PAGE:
But I still didn’t believe it. I looked at my past and saw a history of relationships that I’d ended poorly – some of them, beyond poorly. I saw and felt the guilt and shame I’d had about some of the ways that I’d acted, completely self-unaware, unaware of my own impact on some amazing and delicate women, and very much lacking presence with them in ways that were, sometimes, harmful. I was also in the middle of my own painful, confusing, heart-wrenching relationship work that would last for the rest of 2012.

How was someone like me supposed to actually help women? It made no logical sense to me.

But, no matter how much I rationalized that I was ill-equipped for this kind of work, the most amazing women I’d ever met kept telling me the same thing: how valuable our conversations and guidance were for them and their own growth. I decided in November of 2012, eight months later, to trust those amazing women more than I trusted myself. I decided that I wasn’t going to hold back any more: I decided that the things I’d intuited, combined with the personal and relationship psychology, spirituality, and everything else I’d dumped into my head, heart, and body over the previous six years…all of it would be up and open for discussion.

Sometimes I messed up. Sometimes my own projections or feelings would get mixed up and misinterpreted as theirs. Sometimes I’d say something stupid or offensive. But, most of the time – the vast majority of the time, in fact – I was being told that I was having a profound impact on the women I was talking to and working with.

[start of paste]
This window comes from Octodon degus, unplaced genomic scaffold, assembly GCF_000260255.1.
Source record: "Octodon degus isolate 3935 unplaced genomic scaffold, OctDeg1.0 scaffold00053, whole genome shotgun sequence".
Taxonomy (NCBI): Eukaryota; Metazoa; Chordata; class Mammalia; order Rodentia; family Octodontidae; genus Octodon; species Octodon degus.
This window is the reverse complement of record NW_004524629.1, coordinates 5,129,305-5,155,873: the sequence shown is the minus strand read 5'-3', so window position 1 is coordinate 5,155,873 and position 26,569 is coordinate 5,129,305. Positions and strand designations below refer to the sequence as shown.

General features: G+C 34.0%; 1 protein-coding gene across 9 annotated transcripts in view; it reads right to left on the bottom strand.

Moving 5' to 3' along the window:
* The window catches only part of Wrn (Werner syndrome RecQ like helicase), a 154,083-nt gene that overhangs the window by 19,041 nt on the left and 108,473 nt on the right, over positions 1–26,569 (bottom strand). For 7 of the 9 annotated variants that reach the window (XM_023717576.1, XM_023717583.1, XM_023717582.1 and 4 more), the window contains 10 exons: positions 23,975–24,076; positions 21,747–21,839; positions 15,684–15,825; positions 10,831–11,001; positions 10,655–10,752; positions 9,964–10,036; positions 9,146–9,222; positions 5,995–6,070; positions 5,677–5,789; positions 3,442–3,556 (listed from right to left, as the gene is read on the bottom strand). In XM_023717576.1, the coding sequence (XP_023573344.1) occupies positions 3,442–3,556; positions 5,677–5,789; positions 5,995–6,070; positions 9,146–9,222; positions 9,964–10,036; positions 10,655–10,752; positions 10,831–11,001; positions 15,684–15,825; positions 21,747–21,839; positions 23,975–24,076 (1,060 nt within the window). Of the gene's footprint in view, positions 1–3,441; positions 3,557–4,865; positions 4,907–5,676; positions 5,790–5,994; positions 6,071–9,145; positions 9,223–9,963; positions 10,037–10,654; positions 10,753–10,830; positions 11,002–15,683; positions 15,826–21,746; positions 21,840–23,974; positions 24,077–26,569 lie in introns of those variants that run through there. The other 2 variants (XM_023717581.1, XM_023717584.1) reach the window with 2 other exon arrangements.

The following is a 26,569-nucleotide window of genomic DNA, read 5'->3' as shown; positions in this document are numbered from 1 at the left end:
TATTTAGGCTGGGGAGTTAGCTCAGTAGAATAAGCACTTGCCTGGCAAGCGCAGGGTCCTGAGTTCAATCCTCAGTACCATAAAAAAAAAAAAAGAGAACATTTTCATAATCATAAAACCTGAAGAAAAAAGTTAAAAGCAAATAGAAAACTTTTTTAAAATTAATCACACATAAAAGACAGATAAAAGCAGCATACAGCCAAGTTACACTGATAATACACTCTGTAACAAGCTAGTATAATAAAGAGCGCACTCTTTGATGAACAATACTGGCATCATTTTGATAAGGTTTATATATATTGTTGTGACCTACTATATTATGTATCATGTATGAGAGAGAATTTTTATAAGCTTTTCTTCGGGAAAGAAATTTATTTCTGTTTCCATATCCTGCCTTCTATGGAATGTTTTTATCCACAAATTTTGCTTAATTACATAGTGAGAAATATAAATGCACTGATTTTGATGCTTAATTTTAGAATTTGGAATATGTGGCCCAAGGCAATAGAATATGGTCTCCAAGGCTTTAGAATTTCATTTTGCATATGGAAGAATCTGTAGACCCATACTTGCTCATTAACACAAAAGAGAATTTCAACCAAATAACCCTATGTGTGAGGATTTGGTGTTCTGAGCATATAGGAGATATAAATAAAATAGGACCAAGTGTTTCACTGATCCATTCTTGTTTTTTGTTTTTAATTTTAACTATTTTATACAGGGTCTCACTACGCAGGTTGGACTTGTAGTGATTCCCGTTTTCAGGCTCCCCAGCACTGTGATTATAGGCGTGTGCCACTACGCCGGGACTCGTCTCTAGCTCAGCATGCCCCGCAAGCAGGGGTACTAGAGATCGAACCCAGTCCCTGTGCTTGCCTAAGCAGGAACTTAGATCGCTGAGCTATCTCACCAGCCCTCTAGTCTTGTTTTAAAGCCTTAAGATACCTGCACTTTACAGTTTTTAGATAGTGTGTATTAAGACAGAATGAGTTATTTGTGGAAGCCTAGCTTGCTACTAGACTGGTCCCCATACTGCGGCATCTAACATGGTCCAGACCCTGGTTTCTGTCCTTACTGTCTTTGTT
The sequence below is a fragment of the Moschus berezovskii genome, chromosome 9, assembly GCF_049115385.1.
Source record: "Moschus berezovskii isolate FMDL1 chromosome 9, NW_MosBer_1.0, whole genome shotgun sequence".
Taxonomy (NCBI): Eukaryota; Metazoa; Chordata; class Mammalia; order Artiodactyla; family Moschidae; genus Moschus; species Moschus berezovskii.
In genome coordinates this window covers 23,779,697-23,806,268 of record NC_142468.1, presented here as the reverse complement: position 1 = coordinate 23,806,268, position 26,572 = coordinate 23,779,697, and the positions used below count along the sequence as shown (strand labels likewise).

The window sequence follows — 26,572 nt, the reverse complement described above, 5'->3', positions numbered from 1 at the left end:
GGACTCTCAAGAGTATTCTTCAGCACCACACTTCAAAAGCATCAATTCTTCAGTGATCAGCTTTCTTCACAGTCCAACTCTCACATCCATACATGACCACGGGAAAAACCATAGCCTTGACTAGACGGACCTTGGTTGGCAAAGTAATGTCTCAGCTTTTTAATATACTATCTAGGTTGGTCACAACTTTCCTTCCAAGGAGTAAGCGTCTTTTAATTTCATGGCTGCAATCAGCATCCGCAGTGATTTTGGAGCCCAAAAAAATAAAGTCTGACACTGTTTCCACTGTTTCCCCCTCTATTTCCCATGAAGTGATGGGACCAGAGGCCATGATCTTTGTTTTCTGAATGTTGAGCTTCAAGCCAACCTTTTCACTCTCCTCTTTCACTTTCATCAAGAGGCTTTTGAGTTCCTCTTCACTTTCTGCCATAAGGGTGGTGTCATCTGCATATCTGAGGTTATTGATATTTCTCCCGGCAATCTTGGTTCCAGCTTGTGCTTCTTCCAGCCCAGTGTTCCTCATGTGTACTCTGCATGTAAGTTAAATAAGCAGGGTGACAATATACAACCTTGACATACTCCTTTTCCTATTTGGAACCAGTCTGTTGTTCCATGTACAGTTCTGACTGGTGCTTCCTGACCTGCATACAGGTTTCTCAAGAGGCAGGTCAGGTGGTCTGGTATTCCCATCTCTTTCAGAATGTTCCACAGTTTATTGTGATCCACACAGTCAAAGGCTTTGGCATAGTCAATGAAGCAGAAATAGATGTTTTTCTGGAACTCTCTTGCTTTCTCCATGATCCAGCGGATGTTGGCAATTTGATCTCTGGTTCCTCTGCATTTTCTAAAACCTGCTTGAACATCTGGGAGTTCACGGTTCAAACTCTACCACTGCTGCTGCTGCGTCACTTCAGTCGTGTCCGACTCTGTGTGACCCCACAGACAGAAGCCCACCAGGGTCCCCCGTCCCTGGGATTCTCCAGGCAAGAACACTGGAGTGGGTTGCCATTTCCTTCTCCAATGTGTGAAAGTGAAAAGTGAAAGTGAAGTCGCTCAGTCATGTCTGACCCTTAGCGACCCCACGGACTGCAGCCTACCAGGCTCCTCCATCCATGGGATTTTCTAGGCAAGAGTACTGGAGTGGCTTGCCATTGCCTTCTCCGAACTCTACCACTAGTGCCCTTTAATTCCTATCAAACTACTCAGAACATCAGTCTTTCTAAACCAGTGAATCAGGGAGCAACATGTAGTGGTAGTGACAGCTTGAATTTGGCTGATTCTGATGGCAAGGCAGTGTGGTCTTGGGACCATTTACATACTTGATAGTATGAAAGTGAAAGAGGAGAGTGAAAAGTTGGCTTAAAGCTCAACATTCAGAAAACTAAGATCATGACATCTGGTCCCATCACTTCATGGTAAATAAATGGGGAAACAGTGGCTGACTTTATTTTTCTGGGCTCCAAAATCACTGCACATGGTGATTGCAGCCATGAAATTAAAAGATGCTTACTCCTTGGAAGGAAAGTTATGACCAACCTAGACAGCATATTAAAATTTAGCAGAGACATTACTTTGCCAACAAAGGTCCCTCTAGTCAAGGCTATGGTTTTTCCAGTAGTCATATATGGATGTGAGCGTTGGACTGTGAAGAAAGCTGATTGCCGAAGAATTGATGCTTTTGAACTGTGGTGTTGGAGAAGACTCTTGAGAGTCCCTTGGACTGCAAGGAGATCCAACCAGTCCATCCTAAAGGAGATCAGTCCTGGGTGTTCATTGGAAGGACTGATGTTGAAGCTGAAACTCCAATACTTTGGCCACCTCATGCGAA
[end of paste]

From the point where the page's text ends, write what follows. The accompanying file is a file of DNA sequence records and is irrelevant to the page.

Without the persistence and amazing support of some good friends – you each know who you are – against my own stubbornness and other psychological junk in the way, I wouldn’t be writing this post and I very well may not have helped as many women as I have in the last few months.

But let me back up for a moment here…

Discovering the Masculine/Feminine Model

In all of the relationship and personal growth work that I did, I found myself returning to two fundamental concepts that served as a useful model for understanding what was both challenging and the solution in men, women, and their relationships.

The model that I kept coming back to was that of masculinity and femininity. I saw that, even further beneath the psychological realm of ego, attachment theory, and your relationship with your parents, was something both profound and incredibly useful in the realm of masculinity and femininity. I spent years diving into the model and how it applied, almost obsessively seeking to understand every nuance of it.

When I worked on my own stuff, I referenced this model and connected with both my masculine and feminine sides. When I worked with other men and women, I found the same masculine/feminine model to be immensely useful. When it came to relationships, I again found the same profound impact.